This section is from the book "A Guide To The Poisonous Plants And Weed Seeds Of Canada And The Northern United States", by Robert Boyd Thomson, H. B. Sifton. Also available from Amazon: A guide to the poisonous plants and weed seeds of Canada and the northern United States.
Brassica arvensis (L.) Ktze., Brassica Sinapistrum Boiss.
Other Common Names: Charlock, Herrick.
The poisonous properties of this plant have been given less attention in America than they deserve. The reason is a natural one. The seeds only are harmful, and the plant is uncommon in hay and probably would be rejected if present. It thus happens that animals obtain the poison only when the seeds are combined with concentrated feeding stuffs. This very often happens, but the nature of the seed is such that when finely ground, an ordinary inspection fails to distinguish it from the wheat middlings with which it is often mixed, and so its harmful effects have been attributed to other causes.
A typical case of its action may be cited. A sample of shorts was received from a farmer, together with complaints that two of his pigs were already dead, and that the same would have been true of all the rest had he not discontinued the use of the feed. On casual examination, the sample appeared excellent. The microscope, however, revealed the pre-sense of quantities of Mustard seed, very finely ground. The seed, which must have been deliberately added to the shorts, had served two purposes. In the first place it was a cheap adulterant, and secondly, it raised the fat and protein content of the feed as shown by chemical analysis.
A Case of Poisoning
Fig. 22. - Seeds of Wild Mustard - Brassica arvensis. Five times natural size.
A request for further information brought the following reply from the farmer: "The pigs came up to the trough and after feeding would fall back in a fit and kick about two minutes, then jump up and stagger a little. After wandering around the pen for a few days they died, eating little in the meantime. They showed agony when dying, kicking and frothing at the mouth."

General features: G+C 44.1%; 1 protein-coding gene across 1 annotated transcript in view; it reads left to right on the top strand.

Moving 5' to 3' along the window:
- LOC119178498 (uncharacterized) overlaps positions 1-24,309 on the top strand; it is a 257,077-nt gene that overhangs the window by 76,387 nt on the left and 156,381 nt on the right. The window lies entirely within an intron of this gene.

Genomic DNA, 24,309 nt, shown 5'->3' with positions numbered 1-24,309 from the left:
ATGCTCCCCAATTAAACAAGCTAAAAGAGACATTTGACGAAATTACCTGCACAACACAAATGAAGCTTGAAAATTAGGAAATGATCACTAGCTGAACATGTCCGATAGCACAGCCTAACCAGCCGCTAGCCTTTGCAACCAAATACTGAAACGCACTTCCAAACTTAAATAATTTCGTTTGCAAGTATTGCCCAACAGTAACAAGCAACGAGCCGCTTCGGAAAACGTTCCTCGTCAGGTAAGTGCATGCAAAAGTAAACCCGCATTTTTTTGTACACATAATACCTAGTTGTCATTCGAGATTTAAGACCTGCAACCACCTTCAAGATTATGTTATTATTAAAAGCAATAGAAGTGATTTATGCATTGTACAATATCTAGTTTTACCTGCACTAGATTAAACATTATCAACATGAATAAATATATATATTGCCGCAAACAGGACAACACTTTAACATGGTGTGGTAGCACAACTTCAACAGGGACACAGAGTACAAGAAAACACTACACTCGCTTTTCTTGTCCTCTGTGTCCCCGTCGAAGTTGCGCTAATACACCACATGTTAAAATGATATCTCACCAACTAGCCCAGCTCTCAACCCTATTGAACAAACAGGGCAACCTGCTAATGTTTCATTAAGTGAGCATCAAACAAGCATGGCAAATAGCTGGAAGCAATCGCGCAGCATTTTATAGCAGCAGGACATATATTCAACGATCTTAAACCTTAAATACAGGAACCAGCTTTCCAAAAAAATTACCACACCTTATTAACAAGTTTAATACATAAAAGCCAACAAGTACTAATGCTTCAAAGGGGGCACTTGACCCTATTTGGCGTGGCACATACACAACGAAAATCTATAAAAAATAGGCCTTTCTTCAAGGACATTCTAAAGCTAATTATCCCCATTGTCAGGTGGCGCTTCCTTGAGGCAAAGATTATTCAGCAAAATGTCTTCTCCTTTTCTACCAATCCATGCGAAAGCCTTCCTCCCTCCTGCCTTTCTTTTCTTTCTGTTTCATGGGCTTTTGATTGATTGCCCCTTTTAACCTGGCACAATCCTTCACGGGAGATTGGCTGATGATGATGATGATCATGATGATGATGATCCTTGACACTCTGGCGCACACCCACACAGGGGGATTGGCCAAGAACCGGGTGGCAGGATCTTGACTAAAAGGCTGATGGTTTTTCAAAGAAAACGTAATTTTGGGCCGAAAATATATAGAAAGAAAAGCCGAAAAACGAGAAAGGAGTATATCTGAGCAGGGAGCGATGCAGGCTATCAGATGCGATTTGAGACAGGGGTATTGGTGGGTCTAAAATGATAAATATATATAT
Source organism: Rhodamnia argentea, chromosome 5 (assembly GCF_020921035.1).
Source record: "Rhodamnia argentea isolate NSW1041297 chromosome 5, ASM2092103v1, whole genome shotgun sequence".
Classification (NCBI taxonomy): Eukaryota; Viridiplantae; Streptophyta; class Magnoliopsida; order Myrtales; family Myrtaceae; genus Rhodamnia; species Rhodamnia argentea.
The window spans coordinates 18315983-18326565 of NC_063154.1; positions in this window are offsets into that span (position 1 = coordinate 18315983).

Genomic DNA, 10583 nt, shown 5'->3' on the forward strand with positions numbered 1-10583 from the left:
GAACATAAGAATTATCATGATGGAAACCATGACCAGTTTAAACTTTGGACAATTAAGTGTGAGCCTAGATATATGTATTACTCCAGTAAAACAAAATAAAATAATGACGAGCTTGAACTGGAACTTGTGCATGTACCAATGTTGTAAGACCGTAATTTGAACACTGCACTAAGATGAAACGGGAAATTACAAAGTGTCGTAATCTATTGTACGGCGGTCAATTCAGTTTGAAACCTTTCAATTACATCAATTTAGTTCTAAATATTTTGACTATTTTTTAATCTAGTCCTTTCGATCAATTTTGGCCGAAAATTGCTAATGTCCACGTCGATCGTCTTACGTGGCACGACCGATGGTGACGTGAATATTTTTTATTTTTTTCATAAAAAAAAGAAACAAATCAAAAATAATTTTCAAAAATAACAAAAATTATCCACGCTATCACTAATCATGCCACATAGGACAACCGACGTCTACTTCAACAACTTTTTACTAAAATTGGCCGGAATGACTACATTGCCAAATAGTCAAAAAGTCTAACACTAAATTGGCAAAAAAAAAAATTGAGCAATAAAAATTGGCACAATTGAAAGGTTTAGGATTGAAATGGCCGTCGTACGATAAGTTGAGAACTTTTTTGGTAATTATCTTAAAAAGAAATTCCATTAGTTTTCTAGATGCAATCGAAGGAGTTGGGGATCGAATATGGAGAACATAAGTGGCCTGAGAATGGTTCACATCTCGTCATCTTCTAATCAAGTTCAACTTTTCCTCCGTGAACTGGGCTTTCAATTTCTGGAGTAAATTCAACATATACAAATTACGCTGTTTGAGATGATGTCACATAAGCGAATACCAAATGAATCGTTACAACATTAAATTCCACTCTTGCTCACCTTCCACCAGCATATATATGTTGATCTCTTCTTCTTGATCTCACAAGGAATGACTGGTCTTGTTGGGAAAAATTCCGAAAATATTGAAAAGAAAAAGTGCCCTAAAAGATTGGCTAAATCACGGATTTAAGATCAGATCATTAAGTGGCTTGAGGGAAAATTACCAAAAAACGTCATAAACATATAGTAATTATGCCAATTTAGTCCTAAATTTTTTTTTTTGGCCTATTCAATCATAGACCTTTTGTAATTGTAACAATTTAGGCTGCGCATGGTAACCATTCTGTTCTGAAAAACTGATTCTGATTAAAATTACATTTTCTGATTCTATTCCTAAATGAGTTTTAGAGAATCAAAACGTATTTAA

*The complete separation of weed seeds is an essential preliminary to the milling of wheat, as otherwise a good grade of flour is not produced. Bran and shorts are therefore pure when they come from the mill.
Doubtless a trained observer would have detected other symptoms, but a comparison of those just stated with the typical symptoms of Wild Mustard poisoning will leave no doubt as to the cause of the trouble. According to Mueller, as quoted by Long, these are: "Inflammation of the stomach and intestines (with loss of appetite, wind, colic and diarrhoea); inflammation of kidneys (difficult, excessive or bloody urination); and nervous symptoms, with great exhaustion, uncertain gait, paralysis of limbs, and, in isolated cases, convulsions." Horses and cattle are affected to some extent, but pigs suffer most injury.
The poisonous constituents are three in number: volatile oil of mustard, the alkaloid sinapin, and the alkaloidal glucoside sinalbin. The plant was introduced from Europe and has spread across the continent, in grain fields and waste places. Although an annual it is a very bad weed on account of its numerous seeds. When buried in the soil they can live for many years. The plant is simple or branching, one to three feet high, with its upper leaves stemless, and the lower ones petioled and usually lobed. The stem is purple at its junction with the branches. The fragrant, bright yellow flowers, two-thirds of an inch in diameter, are in clusters at the tips of elongating racemes. The seed pods are slender and one to two inches long. They are knotted below and terminate in a two-edged beak.
The round, black seeds are about one-sixteenth of an inch in diameter, and slightly roughened. They resemble the seeds of some other Brassicas very closely, but can be distinguished from them by the microscopic and chemical characteristics of their coats. The epidermis or colourless outer layer of the seed coat has each cell almost filled with vertical columns of mucilage grouped about a central cavity. Beneath, is the sub-epidermal layer and then the palisade cells, filled with a dark substance which turns red when warmed with concentrated solutions of hydrochloric acid and chloral hydrate in the proportion of one to twenty. Inside the palisade is an opaque, pigmented layer, while the centre of the seed contains oil and aleurone grains. It is here that the poison is located.